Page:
I don't think I ever really got into PC gaming, and I never owned a console until 2011 when my parents gave me a Nintendo Wii (yes, I was a grown man, but my parents knew me well). As my Amiga gaming fizzled out, I turned to other things. Some were games, like (pen and paper) RPGs or boardgames, but I traveled a lot, went to college, had a business, became obsessed with movies, and so forth. Every time I tried getting back into games, it kind of felt bland. I did have fun with the old Starcraft game, but mainly because I played with friends, making it more about the social than the game.
About 5 years ago, I decided to finally try out a gaming fad that had been going around. There were some very odd videos online about a game, and they just would not stop making more of the videos. So I tried it. And for the first time, I got something I realized had been sorely lacking in games for me for a very, very long time: Freedom. That game was, of course, Minecraft. And no, I'm not a fanboy. I don't play it anymore. But I got probably a few hundred hours of game out of it, and it made me look into games once more. I found multiple small indie games that had a lot of thinking, both quick and slow (SSuper Hexagon ate so much of my time...). But what i realized I had always wanted, even back in my golden Amiga days, was freedom. Yes, freeeeeeeeeeeedooooooooooooooooom indeed!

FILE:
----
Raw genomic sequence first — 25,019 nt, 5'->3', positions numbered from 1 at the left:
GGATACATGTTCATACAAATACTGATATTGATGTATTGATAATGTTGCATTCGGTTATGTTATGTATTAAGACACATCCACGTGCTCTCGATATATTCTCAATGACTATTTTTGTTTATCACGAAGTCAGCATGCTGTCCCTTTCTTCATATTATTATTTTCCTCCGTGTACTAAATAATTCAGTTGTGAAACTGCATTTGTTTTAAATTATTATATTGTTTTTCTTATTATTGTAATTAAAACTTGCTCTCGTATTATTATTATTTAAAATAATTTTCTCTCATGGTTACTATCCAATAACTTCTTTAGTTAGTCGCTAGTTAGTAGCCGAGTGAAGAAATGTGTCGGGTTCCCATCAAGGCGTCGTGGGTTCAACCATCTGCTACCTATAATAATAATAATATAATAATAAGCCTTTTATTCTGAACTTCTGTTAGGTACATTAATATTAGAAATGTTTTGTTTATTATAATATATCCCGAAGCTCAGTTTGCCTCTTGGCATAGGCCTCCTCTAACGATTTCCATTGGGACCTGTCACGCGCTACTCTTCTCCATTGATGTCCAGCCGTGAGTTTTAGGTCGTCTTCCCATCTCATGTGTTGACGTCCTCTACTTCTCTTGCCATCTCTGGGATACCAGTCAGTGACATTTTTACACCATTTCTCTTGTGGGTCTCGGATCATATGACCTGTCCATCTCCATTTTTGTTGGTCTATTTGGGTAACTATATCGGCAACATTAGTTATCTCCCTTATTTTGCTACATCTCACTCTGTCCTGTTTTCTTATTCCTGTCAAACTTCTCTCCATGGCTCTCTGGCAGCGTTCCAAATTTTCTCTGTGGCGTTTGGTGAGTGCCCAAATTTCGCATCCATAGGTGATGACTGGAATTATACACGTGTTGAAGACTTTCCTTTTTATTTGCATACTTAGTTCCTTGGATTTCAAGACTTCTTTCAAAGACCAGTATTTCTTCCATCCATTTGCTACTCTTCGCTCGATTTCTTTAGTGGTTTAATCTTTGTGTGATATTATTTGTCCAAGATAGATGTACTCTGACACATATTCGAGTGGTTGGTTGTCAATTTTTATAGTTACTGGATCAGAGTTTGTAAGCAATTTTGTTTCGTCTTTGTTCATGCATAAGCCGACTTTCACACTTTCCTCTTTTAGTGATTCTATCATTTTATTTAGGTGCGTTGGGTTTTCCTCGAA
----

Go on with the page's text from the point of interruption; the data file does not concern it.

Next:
Of the old games, Elite had the most open world, hands down. It was a simple and rather ugly game, but it had thousands of planets. and the later version, Elite: Frontier, boosted this by adding complex star systems. I still remember one mission above all others, where I sold my automatic landing system to make room for extra fuel, so that I could make a fortune from a rush package to a five-star system. As in, a system with five suns, not one rated +++++. And I never got through, because without auto-landing, the crazy gravity effects made any landing impossible, for me at least.